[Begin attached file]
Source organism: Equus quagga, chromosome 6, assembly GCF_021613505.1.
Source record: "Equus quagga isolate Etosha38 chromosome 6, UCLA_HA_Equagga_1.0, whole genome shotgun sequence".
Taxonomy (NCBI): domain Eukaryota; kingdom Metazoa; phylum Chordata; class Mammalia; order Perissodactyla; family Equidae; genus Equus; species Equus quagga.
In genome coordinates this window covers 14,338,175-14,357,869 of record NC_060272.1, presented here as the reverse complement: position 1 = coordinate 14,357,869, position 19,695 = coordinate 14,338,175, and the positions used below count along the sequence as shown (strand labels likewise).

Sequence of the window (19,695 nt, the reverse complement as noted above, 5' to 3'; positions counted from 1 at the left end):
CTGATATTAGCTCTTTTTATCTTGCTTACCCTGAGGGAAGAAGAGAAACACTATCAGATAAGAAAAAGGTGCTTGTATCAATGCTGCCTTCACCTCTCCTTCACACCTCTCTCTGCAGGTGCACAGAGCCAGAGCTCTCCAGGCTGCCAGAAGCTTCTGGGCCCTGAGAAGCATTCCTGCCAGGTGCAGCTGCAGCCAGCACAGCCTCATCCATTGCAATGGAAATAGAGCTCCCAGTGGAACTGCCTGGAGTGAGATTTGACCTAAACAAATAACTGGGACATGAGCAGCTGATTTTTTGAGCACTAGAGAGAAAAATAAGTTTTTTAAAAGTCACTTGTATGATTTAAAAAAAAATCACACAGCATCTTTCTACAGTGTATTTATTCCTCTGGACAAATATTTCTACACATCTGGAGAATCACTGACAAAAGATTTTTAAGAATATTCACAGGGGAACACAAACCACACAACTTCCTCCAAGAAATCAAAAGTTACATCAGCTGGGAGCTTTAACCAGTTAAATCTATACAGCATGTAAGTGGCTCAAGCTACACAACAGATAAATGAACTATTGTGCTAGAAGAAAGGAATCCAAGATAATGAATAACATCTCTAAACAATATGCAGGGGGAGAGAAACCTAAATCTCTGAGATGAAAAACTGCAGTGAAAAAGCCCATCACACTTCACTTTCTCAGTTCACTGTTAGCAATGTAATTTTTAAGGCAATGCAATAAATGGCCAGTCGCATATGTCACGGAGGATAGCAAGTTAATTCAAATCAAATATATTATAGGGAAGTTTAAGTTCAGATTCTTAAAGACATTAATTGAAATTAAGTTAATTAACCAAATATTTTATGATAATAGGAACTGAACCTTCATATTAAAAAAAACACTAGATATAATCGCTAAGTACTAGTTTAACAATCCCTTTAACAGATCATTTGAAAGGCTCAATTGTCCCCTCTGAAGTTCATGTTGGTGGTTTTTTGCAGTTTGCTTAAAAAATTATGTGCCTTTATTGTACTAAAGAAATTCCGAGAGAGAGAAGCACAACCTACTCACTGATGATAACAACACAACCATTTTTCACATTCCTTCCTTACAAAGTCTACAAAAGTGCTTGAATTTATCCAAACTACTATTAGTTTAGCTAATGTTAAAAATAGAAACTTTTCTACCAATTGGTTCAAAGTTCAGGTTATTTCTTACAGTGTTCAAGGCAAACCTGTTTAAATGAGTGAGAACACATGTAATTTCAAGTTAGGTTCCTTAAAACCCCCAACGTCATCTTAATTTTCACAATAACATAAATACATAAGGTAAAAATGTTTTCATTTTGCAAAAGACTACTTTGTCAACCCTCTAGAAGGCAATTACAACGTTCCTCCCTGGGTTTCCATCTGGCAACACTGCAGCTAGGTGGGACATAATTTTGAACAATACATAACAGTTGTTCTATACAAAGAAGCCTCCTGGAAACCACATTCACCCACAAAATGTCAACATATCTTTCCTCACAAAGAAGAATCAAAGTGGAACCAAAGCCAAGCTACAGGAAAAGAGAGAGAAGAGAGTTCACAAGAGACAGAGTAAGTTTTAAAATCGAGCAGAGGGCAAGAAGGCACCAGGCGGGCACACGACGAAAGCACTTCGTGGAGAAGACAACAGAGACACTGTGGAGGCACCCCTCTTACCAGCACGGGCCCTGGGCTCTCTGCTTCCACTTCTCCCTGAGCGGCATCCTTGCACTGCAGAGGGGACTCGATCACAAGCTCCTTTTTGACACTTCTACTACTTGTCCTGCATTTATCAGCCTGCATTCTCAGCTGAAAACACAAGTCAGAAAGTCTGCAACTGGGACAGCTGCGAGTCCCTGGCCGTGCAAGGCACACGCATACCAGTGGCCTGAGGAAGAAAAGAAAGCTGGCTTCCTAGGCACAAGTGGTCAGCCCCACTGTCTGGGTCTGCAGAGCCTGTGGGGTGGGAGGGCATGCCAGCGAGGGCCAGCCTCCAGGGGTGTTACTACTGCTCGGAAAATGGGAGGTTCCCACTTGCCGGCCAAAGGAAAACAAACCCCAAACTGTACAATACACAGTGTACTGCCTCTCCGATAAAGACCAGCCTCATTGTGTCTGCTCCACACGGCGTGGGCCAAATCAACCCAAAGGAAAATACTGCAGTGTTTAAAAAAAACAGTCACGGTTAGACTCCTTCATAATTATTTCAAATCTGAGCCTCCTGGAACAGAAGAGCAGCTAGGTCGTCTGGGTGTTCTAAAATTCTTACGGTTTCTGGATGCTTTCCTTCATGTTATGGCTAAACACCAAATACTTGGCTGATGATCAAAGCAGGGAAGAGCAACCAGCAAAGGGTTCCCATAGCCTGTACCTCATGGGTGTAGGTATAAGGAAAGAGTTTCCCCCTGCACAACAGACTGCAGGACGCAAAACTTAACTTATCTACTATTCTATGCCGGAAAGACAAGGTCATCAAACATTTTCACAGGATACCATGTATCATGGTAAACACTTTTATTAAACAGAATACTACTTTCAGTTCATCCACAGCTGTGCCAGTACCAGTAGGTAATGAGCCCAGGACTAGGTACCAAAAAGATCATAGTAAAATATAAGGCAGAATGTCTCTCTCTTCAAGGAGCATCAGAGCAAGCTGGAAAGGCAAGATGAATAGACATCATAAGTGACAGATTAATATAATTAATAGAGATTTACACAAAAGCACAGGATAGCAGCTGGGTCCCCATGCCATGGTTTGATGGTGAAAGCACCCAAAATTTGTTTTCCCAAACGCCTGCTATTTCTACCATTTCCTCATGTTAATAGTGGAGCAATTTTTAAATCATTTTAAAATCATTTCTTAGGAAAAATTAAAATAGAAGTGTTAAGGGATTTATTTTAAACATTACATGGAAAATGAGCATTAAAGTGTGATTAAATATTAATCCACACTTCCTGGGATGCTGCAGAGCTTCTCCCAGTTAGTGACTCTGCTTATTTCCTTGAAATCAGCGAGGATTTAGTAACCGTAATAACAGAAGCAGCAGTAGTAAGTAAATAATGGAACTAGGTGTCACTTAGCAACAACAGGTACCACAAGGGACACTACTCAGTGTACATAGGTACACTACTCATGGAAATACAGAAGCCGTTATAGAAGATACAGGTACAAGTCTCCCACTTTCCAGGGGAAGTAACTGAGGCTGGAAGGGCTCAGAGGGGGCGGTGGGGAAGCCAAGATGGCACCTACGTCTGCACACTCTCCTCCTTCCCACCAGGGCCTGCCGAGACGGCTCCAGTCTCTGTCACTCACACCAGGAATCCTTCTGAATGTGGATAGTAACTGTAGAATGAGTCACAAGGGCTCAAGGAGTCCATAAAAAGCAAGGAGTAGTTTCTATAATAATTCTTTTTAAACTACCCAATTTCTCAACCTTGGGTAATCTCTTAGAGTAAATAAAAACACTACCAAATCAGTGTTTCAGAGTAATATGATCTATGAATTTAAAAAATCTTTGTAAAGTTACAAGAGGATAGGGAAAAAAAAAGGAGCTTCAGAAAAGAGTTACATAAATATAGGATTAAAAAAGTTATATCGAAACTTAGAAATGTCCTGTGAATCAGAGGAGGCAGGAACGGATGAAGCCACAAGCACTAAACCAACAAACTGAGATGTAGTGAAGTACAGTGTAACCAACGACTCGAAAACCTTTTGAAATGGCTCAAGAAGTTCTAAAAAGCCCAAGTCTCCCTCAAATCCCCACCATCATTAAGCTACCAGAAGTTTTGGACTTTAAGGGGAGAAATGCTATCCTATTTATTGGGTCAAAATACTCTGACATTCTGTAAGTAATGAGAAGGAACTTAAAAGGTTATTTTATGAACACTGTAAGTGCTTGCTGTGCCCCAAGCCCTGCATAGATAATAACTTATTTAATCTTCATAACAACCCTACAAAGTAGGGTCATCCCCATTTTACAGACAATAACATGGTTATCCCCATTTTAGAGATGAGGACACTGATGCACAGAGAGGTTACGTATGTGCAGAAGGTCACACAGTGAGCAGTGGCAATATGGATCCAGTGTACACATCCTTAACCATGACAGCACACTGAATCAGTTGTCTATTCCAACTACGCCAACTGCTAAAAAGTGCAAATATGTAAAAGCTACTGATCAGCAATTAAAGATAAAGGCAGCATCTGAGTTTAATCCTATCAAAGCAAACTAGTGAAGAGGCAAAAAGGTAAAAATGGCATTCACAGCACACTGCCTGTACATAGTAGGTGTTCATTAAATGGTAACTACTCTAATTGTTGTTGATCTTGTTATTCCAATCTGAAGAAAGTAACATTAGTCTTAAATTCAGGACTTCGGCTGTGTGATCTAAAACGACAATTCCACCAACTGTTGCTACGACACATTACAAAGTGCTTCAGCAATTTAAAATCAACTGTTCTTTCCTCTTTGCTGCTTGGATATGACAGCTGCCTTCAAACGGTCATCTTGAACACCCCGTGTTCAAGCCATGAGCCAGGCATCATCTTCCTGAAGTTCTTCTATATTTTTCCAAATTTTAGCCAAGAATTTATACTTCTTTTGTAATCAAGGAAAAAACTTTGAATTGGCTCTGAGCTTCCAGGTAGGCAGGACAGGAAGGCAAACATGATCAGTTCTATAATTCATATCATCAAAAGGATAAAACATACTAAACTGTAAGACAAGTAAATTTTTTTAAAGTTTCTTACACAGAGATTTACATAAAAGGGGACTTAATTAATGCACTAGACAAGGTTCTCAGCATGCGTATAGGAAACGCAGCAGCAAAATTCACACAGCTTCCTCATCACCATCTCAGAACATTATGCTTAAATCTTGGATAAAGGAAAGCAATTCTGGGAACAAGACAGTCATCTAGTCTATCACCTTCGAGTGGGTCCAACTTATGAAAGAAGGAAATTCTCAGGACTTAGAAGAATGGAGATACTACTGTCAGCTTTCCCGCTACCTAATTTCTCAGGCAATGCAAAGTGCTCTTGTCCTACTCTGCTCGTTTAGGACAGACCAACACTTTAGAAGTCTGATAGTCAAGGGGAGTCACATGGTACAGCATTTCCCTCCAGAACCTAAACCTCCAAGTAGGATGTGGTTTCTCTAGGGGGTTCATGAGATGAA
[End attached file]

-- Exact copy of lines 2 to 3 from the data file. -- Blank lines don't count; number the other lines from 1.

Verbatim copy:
Source record: "Equus quagga isolate Etosha38 chromosome 6, UCLA_HA_Equagga_1.0, whole genome shotgun sequence".
Taxonomy (NCBI): domain Eukaryota; kingdom Metazoa; phylum Chordata; class Mammalia; order Perissodactyla; family Equidae; genus Equus; species Equus quagga.